BACKGROUND: Self-reported alcohol consumption is an established risk factor for cardiovascular disease (CVD). Carbohydrate deficient transferrin (CDT) is an established objective marker of excessive alcohol consumption, but data on its prospective association with CVD are lacking. We aimed to evaluate the associations of self-reported alcohol consumption and CDT (expressed as %CDT, a more reliable marker than absolute CDT levels) with CVD risk.
MATERIALS AND METHODS: In the PREVEND prospective study of 5,206 participants (mean age, 53 years; 47.7% males), alcohol consumption by self-reports, absolute CDT measured using the Siemens nephelometric assay and %CDT calculated as the percentage of total transferrin concentrations, were assessed at baseline. Alcohol consumption was classified into 5 categories: abstention (reference), light, light-moderate, moderate and heavy alcohol consumption.Hazard ratios (HRs) (95% confidence intervals [CI]) for first CVD events were estimated.
RESULTS: Mean (SD) of %CDT was 1.59 (0.54) %. During a median follow-up of 8.3 years, 326 first CVD events were recorded. Compared with abstainers, the multivariable-adjusted HRs (95% CIs) of CVD for light, light-moderate, moderate and heavy alcohol consumption were 0.66 (0.46-0.95), 0.83 (0.62-1.11), 0.83 (0.61-1.14) and 0.80 (0.48-1.36), respectively. Light alcohol consumption was associated with reduced coronary heart disease risk 0.62 (0.40-0.96), whereas light-moderate alcohol consumption was associated with reduced stroke risk 0.45 (0.24-0.83). The association of %CDT with CVD risk was not significant.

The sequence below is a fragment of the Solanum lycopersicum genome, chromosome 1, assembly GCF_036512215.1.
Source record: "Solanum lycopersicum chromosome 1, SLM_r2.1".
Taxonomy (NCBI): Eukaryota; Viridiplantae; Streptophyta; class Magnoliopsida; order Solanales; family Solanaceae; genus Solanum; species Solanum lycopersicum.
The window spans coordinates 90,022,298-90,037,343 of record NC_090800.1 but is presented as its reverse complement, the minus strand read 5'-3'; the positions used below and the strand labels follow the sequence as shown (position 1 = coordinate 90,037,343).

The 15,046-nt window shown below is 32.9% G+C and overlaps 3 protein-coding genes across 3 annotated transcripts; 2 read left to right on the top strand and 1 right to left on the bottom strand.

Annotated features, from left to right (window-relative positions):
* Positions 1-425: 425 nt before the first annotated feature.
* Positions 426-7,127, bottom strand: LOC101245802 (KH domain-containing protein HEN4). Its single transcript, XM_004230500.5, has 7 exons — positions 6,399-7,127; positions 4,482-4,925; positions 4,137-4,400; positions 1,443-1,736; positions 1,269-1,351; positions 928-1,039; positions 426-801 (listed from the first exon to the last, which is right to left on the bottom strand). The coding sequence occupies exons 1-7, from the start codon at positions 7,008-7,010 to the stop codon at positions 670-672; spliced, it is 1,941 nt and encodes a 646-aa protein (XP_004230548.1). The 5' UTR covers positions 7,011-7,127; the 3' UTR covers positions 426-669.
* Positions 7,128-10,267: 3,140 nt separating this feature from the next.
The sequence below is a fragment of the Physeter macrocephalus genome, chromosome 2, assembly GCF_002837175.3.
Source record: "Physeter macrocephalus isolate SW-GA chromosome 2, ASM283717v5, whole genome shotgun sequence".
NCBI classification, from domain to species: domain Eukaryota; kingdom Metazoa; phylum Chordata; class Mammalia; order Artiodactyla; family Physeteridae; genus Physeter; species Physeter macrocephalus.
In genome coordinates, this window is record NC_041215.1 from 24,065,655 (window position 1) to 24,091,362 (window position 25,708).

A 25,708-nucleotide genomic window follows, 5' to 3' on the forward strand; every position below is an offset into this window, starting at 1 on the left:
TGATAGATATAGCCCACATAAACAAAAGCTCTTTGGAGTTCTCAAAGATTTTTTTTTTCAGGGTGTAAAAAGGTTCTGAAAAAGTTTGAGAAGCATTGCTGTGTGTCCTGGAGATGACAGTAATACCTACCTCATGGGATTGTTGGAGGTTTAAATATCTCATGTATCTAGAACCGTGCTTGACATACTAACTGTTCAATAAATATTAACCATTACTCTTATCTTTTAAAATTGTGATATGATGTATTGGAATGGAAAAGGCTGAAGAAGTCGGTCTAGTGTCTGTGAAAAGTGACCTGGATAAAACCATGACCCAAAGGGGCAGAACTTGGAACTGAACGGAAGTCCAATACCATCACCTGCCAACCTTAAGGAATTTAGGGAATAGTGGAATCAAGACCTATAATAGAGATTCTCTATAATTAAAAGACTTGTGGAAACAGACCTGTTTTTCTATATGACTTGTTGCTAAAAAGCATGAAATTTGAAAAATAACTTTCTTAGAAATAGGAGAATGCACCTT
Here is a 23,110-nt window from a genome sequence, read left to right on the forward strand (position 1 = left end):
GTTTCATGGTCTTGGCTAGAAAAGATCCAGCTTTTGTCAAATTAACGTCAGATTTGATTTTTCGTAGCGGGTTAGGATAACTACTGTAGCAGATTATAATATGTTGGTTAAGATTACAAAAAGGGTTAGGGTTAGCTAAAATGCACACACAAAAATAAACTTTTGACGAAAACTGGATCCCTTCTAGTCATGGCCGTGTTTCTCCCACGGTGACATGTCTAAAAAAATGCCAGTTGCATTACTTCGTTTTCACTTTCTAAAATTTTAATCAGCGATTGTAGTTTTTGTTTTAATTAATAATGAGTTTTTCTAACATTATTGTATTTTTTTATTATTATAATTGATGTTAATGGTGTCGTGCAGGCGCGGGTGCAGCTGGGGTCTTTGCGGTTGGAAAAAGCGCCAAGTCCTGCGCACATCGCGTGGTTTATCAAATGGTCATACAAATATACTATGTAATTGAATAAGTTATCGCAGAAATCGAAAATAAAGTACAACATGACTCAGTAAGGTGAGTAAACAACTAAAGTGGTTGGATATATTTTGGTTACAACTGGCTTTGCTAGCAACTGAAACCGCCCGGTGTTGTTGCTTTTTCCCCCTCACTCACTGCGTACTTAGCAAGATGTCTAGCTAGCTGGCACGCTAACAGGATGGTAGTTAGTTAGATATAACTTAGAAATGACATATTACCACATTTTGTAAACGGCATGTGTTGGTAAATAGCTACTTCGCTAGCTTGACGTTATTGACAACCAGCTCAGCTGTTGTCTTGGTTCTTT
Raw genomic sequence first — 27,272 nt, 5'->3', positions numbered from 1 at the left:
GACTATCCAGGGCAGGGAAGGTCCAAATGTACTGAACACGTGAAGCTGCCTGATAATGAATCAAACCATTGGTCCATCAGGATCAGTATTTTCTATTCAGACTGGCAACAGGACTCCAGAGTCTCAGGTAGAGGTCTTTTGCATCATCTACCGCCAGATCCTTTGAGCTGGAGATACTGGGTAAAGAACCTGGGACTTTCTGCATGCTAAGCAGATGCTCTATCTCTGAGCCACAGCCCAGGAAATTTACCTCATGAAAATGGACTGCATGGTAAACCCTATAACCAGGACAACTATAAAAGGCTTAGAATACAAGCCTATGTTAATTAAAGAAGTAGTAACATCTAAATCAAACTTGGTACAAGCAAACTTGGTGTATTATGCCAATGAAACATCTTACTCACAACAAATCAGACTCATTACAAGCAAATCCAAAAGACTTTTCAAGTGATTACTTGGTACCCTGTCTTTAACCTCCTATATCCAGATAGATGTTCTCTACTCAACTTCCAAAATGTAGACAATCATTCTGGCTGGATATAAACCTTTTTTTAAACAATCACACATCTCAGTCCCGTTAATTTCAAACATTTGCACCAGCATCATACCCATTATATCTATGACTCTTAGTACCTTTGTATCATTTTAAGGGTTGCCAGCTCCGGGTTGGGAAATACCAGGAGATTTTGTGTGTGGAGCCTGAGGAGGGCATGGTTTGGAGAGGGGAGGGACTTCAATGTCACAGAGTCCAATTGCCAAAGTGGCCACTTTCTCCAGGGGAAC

CONCLUSIONS: Our findings confirm the established association between self-reported light to moderate alcohol consumption and reduced CVD risk. However, %CDT within the normal reference range may not be a risk indicator for CVD.